Yet Another Study Finds That MDMA Can Help People Suffering From PTSD

By Carey Wedler

The case for employing 3,4-methylenedioxymethamphetamine, or MDMA, to treat post-traumatic stress disorder (PTSD) grew stronger this week. A study published in the Lancet Journal of Psychiatry documented promising results when used in conjunction with psychotherapy, adding to previous similar findings.

A small study of 26 veterans and first responders suffering from PTSD conducted at the Medical University of South Carolina determined that participants who given substantial doses of the drug  “had significantly greater decreases in PTSD symptom severity.” The participants were randomly assigned 30 mg, 75 mg, and 125 mg doses.Those given the two larger sizes showed significant improvement.

SEE: FDA Designates MDMA A Breakthrough Therapy For PTSD

Though there were some adverse side effects, including anxiety, insomnia and some fleeting increases in suicidal thoughts, the researchers determined the treatment was overall safe, noting that of 85 adverse effects reported by 20 participants, “four (5%) were serious: three were deemed unrelated and one possibly related to study drug treatment.”

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The recently published research is the latest of several studies to explore the possibilities of MDMA in treating psychological issues. It was funded by MAPS, the Multidisciplinary Association for Psychedelic Studies, which for years has lobbied the government to allow research in into the therapeutic effects of MDMA and other prohibited substances. MAPS is currently sponsoring a collection of studies and facilitating FDA-approved Phase 3 trials on MDMA-assisted treatment for PTSD. They will begin this summer. Further, in August of last year, the agency designated MDMA a “breakthrough” therapy, which could lead to faster approval of the drug.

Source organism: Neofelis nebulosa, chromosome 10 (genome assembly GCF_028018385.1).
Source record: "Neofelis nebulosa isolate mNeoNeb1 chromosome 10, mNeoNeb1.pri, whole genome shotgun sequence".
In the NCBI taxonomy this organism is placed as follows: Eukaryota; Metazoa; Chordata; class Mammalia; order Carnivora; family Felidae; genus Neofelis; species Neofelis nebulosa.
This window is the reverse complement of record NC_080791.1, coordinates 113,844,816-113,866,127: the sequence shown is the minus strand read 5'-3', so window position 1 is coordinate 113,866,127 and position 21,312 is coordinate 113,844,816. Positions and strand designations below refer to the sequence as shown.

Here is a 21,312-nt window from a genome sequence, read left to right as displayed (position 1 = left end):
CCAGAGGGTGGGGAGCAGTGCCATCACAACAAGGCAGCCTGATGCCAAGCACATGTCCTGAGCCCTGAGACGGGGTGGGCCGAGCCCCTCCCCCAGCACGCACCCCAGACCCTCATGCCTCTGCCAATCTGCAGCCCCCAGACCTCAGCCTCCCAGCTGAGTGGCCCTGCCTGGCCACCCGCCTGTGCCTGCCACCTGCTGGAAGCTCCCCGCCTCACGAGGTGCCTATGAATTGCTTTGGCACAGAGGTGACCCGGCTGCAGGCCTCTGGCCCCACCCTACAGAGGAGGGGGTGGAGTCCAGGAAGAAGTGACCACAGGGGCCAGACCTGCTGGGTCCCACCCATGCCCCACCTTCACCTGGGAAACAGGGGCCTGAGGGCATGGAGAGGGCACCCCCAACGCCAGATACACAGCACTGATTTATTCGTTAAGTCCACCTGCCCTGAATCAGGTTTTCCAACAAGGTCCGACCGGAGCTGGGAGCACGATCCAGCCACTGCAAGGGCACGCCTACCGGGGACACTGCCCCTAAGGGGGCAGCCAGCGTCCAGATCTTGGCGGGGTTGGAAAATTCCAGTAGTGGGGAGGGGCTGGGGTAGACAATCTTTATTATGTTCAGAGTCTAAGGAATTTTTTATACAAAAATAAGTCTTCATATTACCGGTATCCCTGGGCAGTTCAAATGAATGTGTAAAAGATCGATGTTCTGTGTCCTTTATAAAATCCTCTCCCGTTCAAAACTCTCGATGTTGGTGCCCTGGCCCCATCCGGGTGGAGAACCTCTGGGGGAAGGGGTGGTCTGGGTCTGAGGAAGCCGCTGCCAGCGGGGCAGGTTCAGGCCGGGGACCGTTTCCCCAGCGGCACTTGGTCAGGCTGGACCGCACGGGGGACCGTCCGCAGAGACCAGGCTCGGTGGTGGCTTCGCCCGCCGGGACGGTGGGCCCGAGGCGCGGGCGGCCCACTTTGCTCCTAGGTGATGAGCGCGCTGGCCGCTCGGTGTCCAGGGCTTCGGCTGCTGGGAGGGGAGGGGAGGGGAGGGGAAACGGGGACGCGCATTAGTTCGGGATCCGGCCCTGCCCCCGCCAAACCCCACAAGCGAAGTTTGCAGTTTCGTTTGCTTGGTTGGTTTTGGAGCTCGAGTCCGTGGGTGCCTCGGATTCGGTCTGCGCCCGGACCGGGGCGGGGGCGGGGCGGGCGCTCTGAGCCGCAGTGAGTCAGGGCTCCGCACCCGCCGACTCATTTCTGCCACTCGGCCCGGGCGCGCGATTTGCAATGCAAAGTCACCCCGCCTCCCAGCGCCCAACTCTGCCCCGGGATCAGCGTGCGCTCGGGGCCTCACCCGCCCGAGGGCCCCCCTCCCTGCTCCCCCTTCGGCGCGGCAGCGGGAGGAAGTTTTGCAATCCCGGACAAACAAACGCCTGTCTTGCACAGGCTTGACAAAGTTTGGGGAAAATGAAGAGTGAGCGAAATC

MDMA has a history of use in conjunction with psychotherapy. As journalist Don Lattin has explained:

Earlier, in the late 1970s and early 1980s, a growing number of psychotherapists began quietly using MDMA, then called ‘ADAM,’ as a therapeutic tool for individuals and couples. After the 1985 ban, some of these therapists kept doing this work in a psychedelic-assisted psychotherapy underground, risking criminal action and the loss of their professional licenses.

He also pointed out that “couples have been using this drug, with or without a therapist, legally and illegally, for decades.”

This makes the recent study published Tuesday unsurprising but promising. As the researchers concluded:

“Active doses (75 mg and 125 mg) of MDMA with adjunctive psychotherapy in a controlled setting were effective and well tolerated in reducing PTSD symptoms in veterans and first responders.”

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